Empower teachers to better deal with bullying

The deeply disturbing alleged bullying incident that took place in a secondary school may be just the tip of the iceberg ("Jurong school counselling students in bullying video"; Sept 22).

As a former secondary school allied educator (teaching and learning), who taught the more challenging classes and often did relief duty, I can attest to numerous incidents of bullying in class, though not to such an egregious extent.

I encountered quite a few occasions when I had to call for reinforcements from other teachers to rein in unruly behaviour. I empathise with the adjunct teacher but I cannot fathom how he or she could have let the situation deteriorate so badly without trying to intervene.

If teachers, who are supposed to be figures of authority that ensure students' well-being, are cowed into inaction, vulnerable students will lose trust in their teachers' ability to protect them. Allowing the bullies to go scot-free would also embolden them to be more brazen.

Not only are fellow classmates targets of bullies but teachers are also considered fair game.

An incident remains seared in my memory. A student, who lived in the same condominium as I did, began harassing me while I was swimming. When the taunts degenerated into sexual innuendos, I reported the culprit to the school.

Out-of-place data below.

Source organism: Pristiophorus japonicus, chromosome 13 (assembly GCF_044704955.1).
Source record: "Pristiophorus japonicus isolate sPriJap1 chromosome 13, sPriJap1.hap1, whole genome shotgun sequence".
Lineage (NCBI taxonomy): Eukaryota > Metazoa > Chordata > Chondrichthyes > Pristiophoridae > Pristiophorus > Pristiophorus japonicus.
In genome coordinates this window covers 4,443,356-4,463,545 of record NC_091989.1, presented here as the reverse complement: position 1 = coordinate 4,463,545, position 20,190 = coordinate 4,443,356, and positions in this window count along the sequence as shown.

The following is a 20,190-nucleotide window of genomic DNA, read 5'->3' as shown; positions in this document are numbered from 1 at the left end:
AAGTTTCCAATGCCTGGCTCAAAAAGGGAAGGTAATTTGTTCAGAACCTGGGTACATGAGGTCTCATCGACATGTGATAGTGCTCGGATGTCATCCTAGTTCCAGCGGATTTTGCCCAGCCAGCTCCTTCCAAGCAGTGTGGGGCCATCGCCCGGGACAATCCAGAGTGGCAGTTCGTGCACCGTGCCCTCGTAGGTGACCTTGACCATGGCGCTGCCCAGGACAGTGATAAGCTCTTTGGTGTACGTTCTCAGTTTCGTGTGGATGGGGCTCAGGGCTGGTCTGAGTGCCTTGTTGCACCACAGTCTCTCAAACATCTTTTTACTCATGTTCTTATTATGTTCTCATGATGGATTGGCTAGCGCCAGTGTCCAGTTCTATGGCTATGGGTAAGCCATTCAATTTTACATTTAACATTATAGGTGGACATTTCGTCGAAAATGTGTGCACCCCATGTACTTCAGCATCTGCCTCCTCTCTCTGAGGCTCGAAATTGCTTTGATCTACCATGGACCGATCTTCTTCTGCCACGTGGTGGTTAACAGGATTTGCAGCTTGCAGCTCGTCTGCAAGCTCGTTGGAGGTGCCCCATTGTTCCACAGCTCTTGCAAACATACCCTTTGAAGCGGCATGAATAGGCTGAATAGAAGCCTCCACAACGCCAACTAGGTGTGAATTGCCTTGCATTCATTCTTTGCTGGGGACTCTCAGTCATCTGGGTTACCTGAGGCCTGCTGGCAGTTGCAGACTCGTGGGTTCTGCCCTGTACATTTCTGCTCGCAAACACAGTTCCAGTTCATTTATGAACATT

He was disciplined but, shortly after, the shoes outside my door and my bathrobe at the swimming pool went missing. I was also ridiculed and verbally threatened in class, which I also reported to the school.

I have also heard of former colleagues who were reduced to tears by their students, who even issued threats to their property.

Schools should empower their teachers to act decisively in the face of insubordination and threats to their students' or their own safety.

For a start, I suggest that an easily accessible means of sounding the alarm be installed in classrooms deemed at risk of problematic behaviour, so as to pre-empt further escalation.

This will give teachers peace of mind, knowing they can easily get help. It will also send a signal to potential bullies that their actions will not be tolerated. Better still, install video cameras in these classrooms to further deter bullies.

It is high time we put a stop to bullying in schools, before it leaves a lasting scar on the victims, as well as other students witnessing such acts.

Maria Loh Mun Foong (Ms)